Seven Keys to Effective Feedback


What is true feedback—and how can it improve learning?

I recently read this article in “Educational Leadership Feedback for Learning” by Grant Wiggins.

There is always a lot of debate going on about classroom instructions and, how students learn and how teachers assess their work. At our school we spend a lot of time scheduling the tests for the school year, and each year both students and teachers complain. Too many tests during too few weeks. The focus on tests that seem to be the drive for how the school year is planned, combined with the structure of the lesson, are they based on lectures and individual work alone to be followed by a test? This makes me think about how we give feedback and if we are improving learning the way we could. In this article Grant Wiggins writes that research shows that less teaching plus more feedback is the key to achieving greater learning. And there are numerous ways—through technology, peers, and other teachers—that students can get the feedback they need. I have listed his 7 keys here! Even if formative assessment is a term most teachers are familiar with I wish teachers and school leaders spent more time discussion how to achieve effective feedback. It should be an ongoing discussion in all schools! Let’s start all our lessons with “Guys, the point here is to……That’s the key think we’ll be looking for in peer review and my feedback to you!

  1. Goal-referenced Effective feedback requires that a person has a goal, takes action to achieve the goal, and receives goal-related information about his or her actions;
  2. Tangible and transparent Any useful feedback system involves not only a clear goal, but also tangible results related to the goal
  3. Actionable; Effective feedback is concrete, specific, and useful; it provides actionable information. actionable feedback about what went right is as important as feedback about what didn’t work.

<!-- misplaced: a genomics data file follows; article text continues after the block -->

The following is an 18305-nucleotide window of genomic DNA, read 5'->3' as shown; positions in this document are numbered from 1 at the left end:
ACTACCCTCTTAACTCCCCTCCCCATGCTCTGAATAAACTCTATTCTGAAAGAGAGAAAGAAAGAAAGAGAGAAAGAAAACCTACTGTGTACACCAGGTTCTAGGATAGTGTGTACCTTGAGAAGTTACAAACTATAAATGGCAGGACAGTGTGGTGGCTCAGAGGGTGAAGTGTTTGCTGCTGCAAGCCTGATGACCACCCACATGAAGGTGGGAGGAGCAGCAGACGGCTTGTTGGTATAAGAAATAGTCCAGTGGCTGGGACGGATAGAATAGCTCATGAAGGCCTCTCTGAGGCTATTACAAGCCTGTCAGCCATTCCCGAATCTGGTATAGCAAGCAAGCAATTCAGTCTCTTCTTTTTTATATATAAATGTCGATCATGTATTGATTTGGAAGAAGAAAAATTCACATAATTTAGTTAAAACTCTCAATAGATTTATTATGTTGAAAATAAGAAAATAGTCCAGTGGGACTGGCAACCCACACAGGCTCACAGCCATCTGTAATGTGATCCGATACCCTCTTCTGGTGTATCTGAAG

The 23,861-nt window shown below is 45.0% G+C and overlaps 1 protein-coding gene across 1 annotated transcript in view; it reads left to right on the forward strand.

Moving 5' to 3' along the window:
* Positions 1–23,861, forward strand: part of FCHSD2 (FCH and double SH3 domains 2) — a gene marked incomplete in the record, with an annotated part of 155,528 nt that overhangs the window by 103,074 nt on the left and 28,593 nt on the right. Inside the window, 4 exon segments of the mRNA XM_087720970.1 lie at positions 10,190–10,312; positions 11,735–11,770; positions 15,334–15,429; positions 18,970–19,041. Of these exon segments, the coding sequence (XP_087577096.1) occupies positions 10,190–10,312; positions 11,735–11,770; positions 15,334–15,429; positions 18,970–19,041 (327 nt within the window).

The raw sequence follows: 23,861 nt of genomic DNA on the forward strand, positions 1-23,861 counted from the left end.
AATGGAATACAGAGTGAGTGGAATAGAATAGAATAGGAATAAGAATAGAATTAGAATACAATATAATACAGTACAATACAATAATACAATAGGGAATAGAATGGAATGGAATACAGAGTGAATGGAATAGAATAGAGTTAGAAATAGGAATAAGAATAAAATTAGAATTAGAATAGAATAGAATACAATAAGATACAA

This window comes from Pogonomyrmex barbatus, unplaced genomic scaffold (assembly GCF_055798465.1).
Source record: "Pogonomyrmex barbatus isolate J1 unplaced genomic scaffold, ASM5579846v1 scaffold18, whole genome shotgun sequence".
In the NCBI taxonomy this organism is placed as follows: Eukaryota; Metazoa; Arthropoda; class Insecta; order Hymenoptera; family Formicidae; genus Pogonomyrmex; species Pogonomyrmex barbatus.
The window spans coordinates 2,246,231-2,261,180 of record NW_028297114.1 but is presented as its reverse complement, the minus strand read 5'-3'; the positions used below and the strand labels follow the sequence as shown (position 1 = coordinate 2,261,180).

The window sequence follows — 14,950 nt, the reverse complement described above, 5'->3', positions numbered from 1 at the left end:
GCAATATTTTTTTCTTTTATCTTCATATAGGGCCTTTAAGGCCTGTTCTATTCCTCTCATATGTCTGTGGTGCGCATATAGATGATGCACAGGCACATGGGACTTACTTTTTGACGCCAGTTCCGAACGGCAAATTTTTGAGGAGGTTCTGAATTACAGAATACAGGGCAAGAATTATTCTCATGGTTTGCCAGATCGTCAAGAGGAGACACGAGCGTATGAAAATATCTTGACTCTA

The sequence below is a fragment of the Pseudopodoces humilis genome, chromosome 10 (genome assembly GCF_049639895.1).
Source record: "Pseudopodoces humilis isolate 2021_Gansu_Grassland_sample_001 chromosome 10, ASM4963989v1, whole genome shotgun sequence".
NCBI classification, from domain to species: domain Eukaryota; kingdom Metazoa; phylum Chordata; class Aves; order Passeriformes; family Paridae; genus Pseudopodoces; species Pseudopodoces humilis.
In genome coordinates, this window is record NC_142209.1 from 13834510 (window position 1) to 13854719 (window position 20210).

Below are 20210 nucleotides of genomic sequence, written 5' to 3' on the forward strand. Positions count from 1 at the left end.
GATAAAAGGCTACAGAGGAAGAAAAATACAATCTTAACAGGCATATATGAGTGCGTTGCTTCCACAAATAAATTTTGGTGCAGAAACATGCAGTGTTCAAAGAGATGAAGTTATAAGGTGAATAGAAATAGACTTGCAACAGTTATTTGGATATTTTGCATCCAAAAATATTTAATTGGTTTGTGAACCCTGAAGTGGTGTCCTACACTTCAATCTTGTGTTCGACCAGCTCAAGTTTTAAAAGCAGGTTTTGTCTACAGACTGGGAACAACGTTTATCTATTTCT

4. User-friendly (specific and personalized); Too much feedback is also counter productive; better to help the performer concentrate on only one or two key elements of performance than to create a buzz of information coming in from all sides.
  5. Timely; In most cases, the sooner the student gets feedback, the better. Most teachers find this impossible. The article suggests more use of technology and peer review when possible. It’s essential, however, to train students to do small-group peer review to high standards, without immature criticisms or unhelpful praise.
  6. Ongoing; What makes any assessment in education formative is not merely that it precedes summative assessments, but that the performer has opportunities, if results are less than optimal, to reshape the performance to better achieve the goal. In summative assessment, the feedback comes too late; the performance is over.
  7. Consistent. In education, that means teachers have to be on the same page about what high-quality work is. Teachers need to look at student work together, becoming more consistent over time and formalizing their judgements in highly descriptive rubrics supported by anchor products and performances.
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Categories: Did you know?, Staff development

1 reply

Trackbacks

  1. ‘Making Time for Feedback’ by Douglas Fisher and Nancy Frey « Adventist Schools Victoria – Learning and Teaching

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